Regardless of the size of the jackpot, the odds of matching all six numbers is 1:292,000,000. By any standard of gambling, these are probably the worst odds you can take. However, once the jackpot reaches a particular size, the expected value of a single lottery ticket – the mean value of the result of many repeated trials – is positive, actually making it a “good bet.” To do the math appropriately, you need to consider the likelihood you’ll have to split the jackpot with someone else, which is explained here. On top of that, you need to consider that there are multiple prizes. My rule of thumb is when Powerball gets up to about $400M, I’ll buy a ticket. Or five.
The psychology of lotteries is a topic of increasing interest to researchers. People are notoriously unappreciative of probabilities, and make terrible bets by default. Amos Tversky and Daniel Kahneman, two of my psychology heroes, made a career of demonstrating how bad we are at making decisions, particularly with regard to determining the likelihood of events, gambling, and risk-taking. More recently, research has focused on who plays the lottery, and whether certain groups are more prone to spend money on lottery tickets than others. This information is important from a marketing perspective, but it also speaks to the notion the lottery is an “implicit tax,” and to what extent it is regressive.
A recent non-parametric analysis by Garibaldi, Frisoli, and Lim (2015) looked at lottery spending trends across demographic groups. Unlike other researchers who used modeling techniques to address this question, these authors took into consideration the shape of the distribution of the data – how much the data resemble a “bell curve” – which is critical if you want your analysis to be meaningful. It turns out that most people play the lottery very rarely, but some people spend lots and lots of money on lottery tickets every month. As a result, the distribution is very positively skewed, which limits the statistical approaches you can take. Also, people tend to under-report the extent to which they participate in risky behavior. So, the data that are determining the shape of the curve the most are the most suspect. These are all important things to consider when you’re designing research.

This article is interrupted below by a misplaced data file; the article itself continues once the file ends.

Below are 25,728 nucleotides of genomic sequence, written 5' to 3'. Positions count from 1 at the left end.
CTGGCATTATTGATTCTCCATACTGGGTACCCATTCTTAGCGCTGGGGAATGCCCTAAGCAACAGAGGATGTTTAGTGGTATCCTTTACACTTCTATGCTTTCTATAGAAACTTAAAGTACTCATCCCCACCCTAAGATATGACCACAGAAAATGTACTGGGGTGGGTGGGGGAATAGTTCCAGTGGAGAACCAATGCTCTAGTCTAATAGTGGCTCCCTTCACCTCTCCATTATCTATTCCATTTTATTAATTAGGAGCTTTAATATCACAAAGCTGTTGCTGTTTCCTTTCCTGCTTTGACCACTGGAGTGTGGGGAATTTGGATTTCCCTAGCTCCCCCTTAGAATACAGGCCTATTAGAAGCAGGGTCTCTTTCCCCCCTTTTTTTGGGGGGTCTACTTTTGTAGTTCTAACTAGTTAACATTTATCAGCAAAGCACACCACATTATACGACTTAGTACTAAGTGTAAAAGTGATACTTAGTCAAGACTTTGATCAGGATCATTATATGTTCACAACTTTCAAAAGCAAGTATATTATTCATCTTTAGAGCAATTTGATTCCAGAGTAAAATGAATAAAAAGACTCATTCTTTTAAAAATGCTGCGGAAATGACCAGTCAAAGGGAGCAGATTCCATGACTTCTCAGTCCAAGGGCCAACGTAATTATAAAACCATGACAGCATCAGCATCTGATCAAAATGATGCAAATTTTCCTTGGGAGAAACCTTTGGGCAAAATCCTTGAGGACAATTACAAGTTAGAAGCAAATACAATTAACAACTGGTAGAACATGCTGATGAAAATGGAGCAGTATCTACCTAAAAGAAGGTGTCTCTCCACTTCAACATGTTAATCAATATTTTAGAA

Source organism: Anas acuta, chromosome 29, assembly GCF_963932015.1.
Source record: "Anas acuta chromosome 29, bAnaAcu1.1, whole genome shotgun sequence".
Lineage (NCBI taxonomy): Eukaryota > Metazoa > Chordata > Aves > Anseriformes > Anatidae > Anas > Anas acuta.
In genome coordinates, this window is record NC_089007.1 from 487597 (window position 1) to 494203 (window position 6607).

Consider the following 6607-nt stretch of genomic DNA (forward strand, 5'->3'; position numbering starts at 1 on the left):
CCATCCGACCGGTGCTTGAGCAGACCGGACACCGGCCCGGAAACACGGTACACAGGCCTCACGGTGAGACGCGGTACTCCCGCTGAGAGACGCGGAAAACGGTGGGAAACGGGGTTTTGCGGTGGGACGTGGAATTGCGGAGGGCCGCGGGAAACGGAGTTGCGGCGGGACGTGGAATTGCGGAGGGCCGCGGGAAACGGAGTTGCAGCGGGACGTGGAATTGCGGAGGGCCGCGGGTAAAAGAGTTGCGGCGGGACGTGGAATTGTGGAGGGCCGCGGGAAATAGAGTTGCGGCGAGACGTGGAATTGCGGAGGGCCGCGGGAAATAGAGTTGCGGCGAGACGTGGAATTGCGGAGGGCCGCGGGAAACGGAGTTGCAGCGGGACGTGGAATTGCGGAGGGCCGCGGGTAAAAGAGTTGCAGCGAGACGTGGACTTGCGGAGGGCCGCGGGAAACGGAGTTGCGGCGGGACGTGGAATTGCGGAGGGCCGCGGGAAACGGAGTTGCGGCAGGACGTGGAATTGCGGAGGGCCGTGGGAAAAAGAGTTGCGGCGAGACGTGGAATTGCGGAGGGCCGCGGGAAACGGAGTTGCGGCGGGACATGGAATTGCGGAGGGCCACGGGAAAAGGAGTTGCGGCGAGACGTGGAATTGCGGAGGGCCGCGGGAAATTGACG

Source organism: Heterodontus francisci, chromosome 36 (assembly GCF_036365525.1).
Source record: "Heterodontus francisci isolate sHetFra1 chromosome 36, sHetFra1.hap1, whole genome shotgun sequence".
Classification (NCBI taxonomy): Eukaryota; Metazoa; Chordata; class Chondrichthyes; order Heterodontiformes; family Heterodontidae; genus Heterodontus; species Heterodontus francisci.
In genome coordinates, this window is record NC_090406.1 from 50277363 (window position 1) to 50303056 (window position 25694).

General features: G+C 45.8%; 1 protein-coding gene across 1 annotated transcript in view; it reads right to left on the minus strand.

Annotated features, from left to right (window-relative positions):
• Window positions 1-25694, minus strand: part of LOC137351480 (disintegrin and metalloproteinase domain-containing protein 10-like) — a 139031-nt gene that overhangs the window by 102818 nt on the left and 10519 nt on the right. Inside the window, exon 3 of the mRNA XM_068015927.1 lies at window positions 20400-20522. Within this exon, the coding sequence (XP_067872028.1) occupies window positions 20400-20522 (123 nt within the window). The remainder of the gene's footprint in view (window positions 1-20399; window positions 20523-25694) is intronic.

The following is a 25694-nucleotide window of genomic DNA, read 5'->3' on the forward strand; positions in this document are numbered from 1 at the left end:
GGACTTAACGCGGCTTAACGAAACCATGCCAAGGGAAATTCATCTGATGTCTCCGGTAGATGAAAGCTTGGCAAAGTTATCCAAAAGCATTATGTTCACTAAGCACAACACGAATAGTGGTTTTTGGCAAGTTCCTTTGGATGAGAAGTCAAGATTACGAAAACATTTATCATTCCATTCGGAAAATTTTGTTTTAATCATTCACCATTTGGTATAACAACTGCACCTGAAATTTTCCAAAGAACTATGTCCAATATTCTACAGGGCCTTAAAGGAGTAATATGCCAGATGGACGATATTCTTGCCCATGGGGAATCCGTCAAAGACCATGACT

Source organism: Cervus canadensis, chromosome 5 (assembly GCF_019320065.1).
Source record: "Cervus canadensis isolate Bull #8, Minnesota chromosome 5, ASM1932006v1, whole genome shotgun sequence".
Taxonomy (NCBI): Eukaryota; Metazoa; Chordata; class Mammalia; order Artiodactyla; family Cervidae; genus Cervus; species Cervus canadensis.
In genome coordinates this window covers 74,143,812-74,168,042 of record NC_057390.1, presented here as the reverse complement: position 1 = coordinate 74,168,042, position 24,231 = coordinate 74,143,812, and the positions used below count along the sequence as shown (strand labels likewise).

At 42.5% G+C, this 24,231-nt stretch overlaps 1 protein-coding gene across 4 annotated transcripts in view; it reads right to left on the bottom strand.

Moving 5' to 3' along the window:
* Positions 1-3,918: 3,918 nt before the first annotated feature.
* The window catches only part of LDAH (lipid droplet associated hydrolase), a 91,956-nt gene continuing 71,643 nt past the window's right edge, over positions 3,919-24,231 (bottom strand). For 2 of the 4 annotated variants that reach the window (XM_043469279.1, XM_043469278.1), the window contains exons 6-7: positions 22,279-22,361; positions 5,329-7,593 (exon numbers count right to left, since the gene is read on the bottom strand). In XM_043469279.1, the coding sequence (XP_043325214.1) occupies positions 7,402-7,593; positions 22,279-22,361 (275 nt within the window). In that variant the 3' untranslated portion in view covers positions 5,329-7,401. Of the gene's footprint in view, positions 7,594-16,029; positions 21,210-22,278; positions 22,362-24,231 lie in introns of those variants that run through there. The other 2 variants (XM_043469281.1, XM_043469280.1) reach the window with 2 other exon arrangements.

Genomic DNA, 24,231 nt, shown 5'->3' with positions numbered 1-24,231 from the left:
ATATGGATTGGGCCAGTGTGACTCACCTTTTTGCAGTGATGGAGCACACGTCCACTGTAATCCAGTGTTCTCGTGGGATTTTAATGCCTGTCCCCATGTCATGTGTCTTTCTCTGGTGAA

So who is spending the most money on the lottery? According to this research, of the top 20% of heavy lottery players, ethnic minorities are overrepresented. However, further analysis showed these differences to be accounted for by education level. Usually, buying a lottery ticket is a bad gamble, and while we all make horrible decisions, those who aren’t educated in things like probability tend to make it more often. All that said, I’ll see you at the 7-Eleven in the Powerball line!